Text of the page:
I have mentioned several times that Discovery Bay is unique in Hong Kong, in that the development on the Lot is not limited under the lease. Instead, development is controlled through two documents, the Master Plan and the DMC. The Master Plan controls the what and where. The DMC controls how much, through the share regime under the DMC.
In respect of the Master Plan, Lands Department exercises control over development through Special Condition 6(b) of the Land Grant, which states: “…no alterations whatsoever shall be made by the Grantee to the Master Layout Plan or to the development or any redevelopment without the prior consent in writing of the Secretary…”
In addition, the Master Plan controls use through Special Condition No. 7, which states “…the lot or any part thereof or any building or buildings erected or to be erected thereon shall not be used and the Grantee shall not permit or suffer the use thereof for any purpose other than for the purposes … indicated on the Master Layout Plan.”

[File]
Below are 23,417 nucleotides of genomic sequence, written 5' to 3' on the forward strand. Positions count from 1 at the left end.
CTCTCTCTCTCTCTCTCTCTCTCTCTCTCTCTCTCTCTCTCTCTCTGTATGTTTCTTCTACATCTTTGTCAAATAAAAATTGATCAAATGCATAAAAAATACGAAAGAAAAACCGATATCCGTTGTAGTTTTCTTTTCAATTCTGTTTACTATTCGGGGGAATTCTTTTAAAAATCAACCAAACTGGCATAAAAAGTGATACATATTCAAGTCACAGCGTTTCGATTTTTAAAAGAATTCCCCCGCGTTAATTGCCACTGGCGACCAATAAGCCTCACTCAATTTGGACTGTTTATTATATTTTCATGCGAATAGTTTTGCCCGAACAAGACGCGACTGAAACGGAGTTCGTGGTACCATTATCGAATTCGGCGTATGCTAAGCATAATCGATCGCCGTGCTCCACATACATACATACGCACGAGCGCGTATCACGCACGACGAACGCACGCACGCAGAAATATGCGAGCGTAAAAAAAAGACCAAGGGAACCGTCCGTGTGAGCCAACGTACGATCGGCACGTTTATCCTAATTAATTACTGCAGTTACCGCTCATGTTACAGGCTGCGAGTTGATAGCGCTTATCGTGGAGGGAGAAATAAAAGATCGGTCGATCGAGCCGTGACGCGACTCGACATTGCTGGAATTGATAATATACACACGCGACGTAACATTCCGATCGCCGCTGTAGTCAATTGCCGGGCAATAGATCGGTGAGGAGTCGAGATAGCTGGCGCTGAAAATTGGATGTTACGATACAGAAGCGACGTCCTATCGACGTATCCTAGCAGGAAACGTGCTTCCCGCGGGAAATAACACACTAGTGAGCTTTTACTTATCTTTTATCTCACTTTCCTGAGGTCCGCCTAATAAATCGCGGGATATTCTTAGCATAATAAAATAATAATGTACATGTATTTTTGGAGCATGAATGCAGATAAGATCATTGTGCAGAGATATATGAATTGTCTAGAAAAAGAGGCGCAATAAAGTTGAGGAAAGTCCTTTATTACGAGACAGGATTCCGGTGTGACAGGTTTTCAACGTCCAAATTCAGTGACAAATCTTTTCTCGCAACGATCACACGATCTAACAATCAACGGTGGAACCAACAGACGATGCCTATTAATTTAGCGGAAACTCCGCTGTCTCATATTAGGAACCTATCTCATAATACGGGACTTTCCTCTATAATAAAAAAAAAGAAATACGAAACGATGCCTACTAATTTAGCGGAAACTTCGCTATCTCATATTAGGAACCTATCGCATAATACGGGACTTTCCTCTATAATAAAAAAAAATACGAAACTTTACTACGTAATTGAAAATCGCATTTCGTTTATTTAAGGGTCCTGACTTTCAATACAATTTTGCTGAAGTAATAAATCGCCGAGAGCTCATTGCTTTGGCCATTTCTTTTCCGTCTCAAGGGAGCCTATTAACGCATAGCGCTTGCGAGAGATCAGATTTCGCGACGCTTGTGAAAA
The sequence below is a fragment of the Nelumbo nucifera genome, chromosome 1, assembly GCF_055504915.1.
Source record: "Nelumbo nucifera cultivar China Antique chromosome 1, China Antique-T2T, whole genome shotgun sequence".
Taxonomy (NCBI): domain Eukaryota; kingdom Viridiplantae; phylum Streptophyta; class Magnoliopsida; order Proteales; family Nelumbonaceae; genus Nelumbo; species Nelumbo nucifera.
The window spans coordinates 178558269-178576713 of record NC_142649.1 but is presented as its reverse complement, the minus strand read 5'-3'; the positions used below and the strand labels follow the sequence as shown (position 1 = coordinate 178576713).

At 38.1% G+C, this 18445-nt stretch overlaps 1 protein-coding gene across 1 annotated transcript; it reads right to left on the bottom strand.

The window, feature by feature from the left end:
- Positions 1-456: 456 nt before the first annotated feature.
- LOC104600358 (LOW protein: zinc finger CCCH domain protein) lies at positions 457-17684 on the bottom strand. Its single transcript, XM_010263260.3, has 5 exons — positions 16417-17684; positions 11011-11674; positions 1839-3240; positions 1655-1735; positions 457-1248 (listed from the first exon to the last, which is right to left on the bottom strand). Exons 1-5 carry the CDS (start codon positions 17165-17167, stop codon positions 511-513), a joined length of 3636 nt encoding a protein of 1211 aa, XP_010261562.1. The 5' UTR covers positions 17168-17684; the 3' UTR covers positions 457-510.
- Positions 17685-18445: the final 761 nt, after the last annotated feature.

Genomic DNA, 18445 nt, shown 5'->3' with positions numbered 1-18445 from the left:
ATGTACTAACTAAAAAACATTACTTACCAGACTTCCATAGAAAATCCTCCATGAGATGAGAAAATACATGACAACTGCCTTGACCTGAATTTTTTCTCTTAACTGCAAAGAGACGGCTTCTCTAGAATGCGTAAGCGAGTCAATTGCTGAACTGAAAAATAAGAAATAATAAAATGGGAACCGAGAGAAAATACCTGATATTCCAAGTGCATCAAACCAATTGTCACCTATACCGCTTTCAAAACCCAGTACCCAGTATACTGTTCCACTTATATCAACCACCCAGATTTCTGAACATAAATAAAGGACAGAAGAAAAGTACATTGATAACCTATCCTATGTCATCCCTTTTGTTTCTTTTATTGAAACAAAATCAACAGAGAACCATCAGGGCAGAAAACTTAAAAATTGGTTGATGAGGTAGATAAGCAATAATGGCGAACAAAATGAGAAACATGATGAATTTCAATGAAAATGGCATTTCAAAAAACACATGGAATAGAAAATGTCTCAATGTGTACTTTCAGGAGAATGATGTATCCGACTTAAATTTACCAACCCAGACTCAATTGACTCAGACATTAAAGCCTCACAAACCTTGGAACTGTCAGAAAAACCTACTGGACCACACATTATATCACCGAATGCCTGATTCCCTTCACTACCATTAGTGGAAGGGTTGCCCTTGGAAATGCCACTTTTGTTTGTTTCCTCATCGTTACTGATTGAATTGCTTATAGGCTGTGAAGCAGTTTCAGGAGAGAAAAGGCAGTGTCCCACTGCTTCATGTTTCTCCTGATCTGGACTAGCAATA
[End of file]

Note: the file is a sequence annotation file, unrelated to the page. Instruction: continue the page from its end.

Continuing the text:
Thus, the Master Plan is the key to understanding and controlling the development on the Lot.
However, a review of the “6” series master plans posted at the sidebar makes it clear that Lands Department has allowed considerable development to take place without requiring the developer to obtain prior approval through the Master Plan.
To take one obvious example, Central Park is not a permitted use of land at N1 under MP 6.0E1, as there was no provision for “Public Recreation” within N1 under the Plan. Only in recent years are the draft master plans catching up to the actual development on the Lot.
Even under draft MP 6.0E7g, Central Park is improperly shown as Open Space/Public Recreation and coloured light green. Only on the most recent drafts is Central Park (N7) properly shown as Public Recreation and coloured dark green. The colours represent the uses shown on the Legend on the right of the Plan.
The fact that development of Central Park was allowed to proceed without proper control under the Master Plan had significant financial implications for the small owners and residents of Discovery Bay. Between 2002 and 2012, owners and residents were charged for the upkeep of Central Park, as it was not officially recognised as “Public Recreation”. Only when Lands Department required HKR to sign the Undertaking was this burden removed.
The total cost to the small owners and residents during that 10-year period was well over $15 million.